Fjords are 'hotspots' in global carbon cycling

May 4, 2015
While fjords are celebrated for their beauty, these ecosystems are also major carbon sinks that likely play an important role in the regulation of the planet's climate, new research reveals. Credit: Candida Savage

While fjords are celebrated for their beauty, these ecosystems are also major carbon sinks that likely play an important role in the regulation of the planet's climate, new research reveals.

The finding is newly published in the international journal Nature Geoscience.

After studying sediment data from worldwide fjord systems, the researchers, who include Dr Candida Savage of New Zealand's University of Otago, estimate that about 18 million tonnes of organic carbon (OC) is buried in fjords each year, equivalent to 11% of annual marine carbon burial globally.

Dr Savage and colleagues calculated that per unit area, fjord organic carbon burial rates are twice as large as the ocean average.

"Therefore, even though they account for only 0.1% of the surface area of oceans globally, fjords act as hotspots for organic carbon burial," Dr Savage says.

Fjords are long, deep and narrow estuaries formed at high latitudes during glacial periods as advancing glaciers incise major valleys near the coast. They are found in North Western Europe, Greenland, North America, New Zealand, and Antarctica.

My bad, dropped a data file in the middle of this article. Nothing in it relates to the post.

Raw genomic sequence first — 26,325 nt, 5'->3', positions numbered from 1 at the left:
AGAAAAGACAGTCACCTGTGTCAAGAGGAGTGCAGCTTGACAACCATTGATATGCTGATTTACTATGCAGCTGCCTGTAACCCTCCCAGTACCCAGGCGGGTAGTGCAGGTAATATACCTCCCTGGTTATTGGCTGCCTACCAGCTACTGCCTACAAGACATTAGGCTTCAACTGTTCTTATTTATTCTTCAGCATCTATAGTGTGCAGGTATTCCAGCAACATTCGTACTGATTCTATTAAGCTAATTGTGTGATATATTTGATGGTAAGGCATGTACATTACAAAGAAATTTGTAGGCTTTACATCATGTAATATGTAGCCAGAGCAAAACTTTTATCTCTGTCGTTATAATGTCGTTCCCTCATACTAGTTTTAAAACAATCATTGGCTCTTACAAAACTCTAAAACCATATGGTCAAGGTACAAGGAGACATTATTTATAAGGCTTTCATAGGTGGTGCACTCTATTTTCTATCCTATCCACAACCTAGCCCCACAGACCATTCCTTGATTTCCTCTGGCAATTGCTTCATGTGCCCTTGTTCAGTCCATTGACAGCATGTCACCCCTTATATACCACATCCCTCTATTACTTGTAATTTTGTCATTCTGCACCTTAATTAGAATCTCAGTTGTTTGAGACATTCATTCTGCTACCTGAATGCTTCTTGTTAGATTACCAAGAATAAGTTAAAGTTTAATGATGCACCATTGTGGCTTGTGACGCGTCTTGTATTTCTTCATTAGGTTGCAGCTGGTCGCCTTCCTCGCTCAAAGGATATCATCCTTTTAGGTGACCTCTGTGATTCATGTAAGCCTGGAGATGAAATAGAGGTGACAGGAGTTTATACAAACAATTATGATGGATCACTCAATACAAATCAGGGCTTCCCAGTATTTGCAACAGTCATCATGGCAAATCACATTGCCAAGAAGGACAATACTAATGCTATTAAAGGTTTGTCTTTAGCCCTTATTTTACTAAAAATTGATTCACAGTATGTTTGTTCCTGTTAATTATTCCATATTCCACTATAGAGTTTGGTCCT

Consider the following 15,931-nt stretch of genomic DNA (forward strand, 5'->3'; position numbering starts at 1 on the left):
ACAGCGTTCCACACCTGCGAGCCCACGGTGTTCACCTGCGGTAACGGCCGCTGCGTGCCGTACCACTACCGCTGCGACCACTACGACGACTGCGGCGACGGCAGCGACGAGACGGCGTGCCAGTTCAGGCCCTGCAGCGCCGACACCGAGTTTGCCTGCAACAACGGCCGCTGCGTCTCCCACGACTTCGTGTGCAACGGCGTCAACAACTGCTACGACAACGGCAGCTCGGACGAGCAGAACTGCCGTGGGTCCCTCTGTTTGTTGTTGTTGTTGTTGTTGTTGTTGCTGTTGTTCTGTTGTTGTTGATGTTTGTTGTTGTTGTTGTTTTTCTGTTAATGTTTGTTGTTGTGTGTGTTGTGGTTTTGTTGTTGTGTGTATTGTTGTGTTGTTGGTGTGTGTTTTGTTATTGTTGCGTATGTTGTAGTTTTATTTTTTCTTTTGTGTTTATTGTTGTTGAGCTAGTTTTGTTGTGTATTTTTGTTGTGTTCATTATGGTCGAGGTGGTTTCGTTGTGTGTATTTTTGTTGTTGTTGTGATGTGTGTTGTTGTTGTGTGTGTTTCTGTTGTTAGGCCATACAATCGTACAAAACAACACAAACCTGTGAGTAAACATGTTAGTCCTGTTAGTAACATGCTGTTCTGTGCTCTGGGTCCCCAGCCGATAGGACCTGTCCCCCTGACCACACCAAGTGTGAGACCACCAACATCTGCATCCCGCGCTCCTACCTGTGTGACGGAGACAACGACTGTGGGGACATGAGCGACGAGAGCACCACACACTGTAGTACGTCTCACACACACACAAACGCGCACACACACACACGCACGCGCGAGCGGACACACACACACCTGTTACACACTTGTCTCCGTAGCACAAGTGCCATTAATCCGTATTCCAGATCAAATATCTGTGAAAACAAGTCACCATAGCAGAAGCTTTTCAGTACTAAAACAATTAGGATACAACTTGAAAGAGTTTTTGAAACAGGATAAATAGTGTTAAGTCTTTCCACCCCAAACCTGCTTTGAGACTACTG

As deep and often low oxygen marine environments, fjords provide stable sites for carbon-rich sediments to accumulate, Dr Savage says.

Carbon burial is an important natural process that provides the largest carbon sink on the planet and influences atmospheric carbon dioxide (CO2) levels at multi-thousand-year time scales.

In the Nature Geoscience article, the researchers suggest that fjords may play an especially important role as a driver of atmospheric CO2 levels during times when ice sheets are advancing or retreating.

The Earth is currently in an interglacial period after ice sheets receded around 11,700 years ago.

During glacial retreats, fjords would trap and prevent large volumes of organic carbon flowing out to the continental shelf, where chemical processes would have caused CO2 to be produced, says Dr Savage.

Once glaciers started advancing again this material would likely then be pushed out onto the shelf and CO2 production would increase.

"In essence, fjords appear to act as a major temporary storage site for in between glacial periods. This finding has important implications for improving our understanding of global carbon cycling and climate change," she says.

The research involved fieldwork in Fiordland and analysing data from 573 surface sediment samples and 124 sediment cores from fjords around the world.

Explore further: Study finds that soil carbon may not be as stable as previously thought

More information: Nature Geoscience, DOI: 10.1038/ngeo2421

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